The 20k Race walk is nearly 90 minutes of physically draining effort. Consider this, running 20k at 8 minites or better pace, and having to keep your form! While the history of racewalking is rich globally, it is has its ups and downs in the US. Here is a fine story by Kylee O’Connor, her first story, in fact, for RunBlogRun. We thank her professor, Lori Shontz for developing the journalist program on track & field, which is supported by the University of Oregon.
By Kylee O’Connor
SALEM, Oregon – The United States doesn’t normally field strong teams in the race walk. But two women who had already reached the Olympic qualifying standard sealed their trip to the Rio de Janeiro Olympic Games on Thursday with a 1-2 finish at the U.S. Olympic track and field 20-kilometer race walk trials.
Maria Michta-Coffey, a 30-year-old from Farmingville, New York, and the American record holder, won in 1 hour, 33 minutes, 40 seconds. Her frequent training partner, 27-year-old Miranda Melville, a Rush, New York, native, followed shortly behind in a time of 1:34:11.
They were the only two who entered the event with the Olympic standard time of 1:36, and they were the only two to meet the standard again in the trials.
“I was very ecstatic, and there are no words to describe when you come through,” Melville said. “I think right now it’s just going to be floating on cloud nine and then getting down to business.”
Michta-Coffey and Melville ran side by side for around the first 30 minutes of the race. From there, Michta-Coffey gradually widened the gap between herself and Melville.
It is not uncommon for them to be walking partners. Both grew up in New York–a state that includes race walking in high school–and by competing together at higher levels, they have created a bond as they have emerged as the top female race walkers in the country.
Whenever there is an international competition, they do pre-camps together. Michta-Coffey recently stayed with Melville for a few weeks in January.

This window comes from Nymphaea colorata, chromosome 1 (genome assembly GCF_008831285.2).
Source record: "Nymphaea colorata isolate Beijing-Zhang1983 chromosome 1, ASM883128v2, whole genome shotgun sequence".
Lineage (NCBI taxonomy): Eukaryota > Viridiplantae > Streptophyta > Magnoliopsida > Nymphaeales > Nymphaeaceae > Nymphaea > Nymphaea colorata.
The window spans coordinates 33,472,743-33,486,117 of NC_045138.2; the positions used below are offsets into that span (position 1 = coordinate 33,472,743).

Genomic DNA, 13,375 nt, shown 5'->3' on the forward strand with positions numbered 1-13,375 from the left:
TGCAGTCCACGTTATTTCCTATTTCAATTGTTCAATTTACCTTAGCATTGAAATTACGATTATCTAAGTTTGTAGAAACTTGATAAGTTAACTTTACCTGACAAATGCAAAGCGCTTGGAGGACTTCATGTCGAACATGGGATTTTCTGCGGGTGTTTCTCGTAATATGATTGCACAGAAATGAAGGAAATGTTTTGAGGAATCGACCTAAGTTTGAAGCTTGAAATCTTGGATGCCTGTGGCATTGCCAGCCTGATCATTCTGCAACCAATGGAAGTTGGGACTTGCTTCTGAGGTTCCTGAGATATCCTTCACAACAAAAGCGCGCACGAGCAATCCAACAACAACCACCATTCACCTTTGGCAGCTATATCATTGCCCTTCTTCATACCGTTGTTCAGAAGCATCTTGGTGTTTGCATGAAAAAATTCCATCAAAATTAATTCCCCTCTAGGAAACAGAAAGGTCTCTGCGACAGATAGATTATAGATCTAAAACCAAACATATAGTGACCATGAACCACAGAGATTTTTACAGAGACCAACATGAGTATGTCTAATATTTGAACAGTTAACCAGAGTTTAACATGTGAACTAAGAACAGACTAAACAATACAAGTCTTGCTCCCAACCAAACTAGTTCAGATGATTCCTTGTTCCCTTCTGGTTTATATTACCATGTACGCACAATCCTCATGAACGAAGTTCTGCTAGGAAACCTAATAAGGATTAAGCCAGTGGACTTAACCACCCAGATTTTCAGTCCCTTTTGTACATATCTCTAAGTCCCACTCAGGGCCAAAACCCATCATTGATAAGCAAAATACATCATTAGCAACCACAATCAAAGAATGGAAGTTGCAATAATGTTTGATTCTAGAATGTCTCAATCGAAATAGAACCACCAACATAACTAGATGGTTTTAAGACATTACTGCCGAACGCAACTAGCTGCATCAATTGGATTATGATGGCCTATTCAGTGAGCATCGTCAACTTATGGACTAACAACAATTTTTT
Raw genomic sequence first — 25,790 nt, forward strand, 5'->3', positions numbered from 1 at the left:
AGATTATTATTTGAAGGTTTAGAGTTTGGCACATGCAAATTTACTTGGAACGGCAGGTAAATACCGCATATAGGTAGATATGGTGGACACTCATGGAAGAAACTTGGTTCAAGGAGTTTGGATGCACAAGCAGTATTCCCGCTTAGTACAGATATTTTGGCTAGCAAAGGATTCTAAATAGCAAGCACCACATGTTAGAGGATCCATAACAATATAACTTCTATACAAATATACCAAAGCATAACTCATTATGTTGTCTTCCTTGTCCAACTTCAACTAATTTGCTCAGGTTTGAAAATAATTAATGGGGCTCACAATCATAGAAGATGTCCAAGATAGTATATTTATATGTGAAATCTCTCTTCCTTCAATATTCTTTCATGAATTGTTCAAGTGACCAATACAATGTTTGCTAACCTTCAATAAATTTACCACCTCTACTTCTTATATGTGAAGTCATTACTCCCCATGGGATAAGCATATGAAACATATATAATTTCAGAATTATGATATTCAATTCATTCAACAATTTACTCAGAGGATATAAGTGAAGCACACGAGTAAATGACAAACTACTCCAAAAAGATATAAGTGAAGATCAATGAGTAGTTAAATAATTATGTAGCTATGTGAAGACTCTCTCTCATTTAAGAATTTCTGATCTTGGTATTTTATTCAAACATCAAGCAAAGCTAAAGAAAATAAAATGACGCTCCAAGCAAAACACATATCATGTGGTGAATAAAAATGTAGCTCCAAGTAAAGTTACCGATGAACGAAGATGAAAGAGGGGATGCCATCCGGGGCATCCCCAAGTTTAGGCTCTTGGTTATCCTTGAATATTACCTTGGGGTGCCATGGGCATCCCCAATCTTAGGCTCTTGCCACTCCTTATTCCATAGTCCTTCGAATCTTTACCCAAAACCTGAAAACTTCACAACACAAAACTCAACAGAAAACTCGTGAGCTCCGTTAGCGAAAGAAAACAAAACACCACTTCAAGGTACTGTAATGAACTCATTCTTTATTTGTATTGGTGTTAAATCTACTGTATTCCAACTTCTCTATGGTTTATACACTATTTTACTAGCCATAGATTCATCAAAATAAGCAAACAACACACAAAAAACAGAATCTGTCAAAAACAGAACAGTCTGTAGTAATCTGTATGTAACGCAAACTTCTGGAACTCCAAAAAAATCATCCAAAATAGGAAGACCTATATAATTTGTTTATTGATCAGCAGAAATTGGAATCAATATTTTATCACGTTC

“We both admitted to each other, we saw the hug that Shalane [Flanagan] and Amy [Cragg] gave each other at the marathon trials, and we’re like, ‘That’s going to be us, that’s going to be us on June 30th,'” Melville said.
Growing up in one of a few states that include the race walk in high school, Michta-Coffey is passionate about the importance of including the event in high school competition. She noted that many of the younger spectators at the race had attended a youth camp run by competitor Erin Gray the day before. (Gray, who grew up in Eugene, Oregon, finished third at the 2012 trials but didn’t meet the Olympic standard, and this year she was disqualified.)
“Some of you kids that got introduced to this from Erin over the past few months or you got to meet us yesterday, you’ve got a head start on us,” Michta-Coffey told the crowd. “But for everybody else, take notice: when you do have race walk in the high school program, Olympians are possible.”
Michta-Coffey was a soccer player growing up and she went as far to say that she wanted to be an Olympic soccer player. If it weren’t for the race walk being introduced to her in high school, she says that she wouldn’t have the opportunity to go to the Olympics that she has today.
“As a freshman, you try every event–that includes the race walk in New York and I happened to be naturally good at it,” she said. “One thing led to another.”
There were dozens of kids lined up around the course cheering on the race walkers. Those kids are the potential race-walking Olympians that Michta-Coffey hopes to see in the future.
“If we can have a large group of people race walking at a younger age then we have more people in the future, we can get better and better people to pull from,” said Michta-Coffey, who has a Ph.D. in biomedical sciences. “The ultimate goal for U.S. race walking is to be in medal contention, to get on the podium internationally.”
Although Michta-Coffey or Melville have won dozens of national championships between the two, they have never placed in the top 20 at an international event. With more growth for the event of race walking at the high school level, they think there could be potential for the United States to become a greater competitor on an international stage.
“We have just about seven weeks now until Maria and I race in Rio, and we’re ready to keep showing them that the U.S. is going to keep moving up in the ranks of race walk and making it better,” Melville said.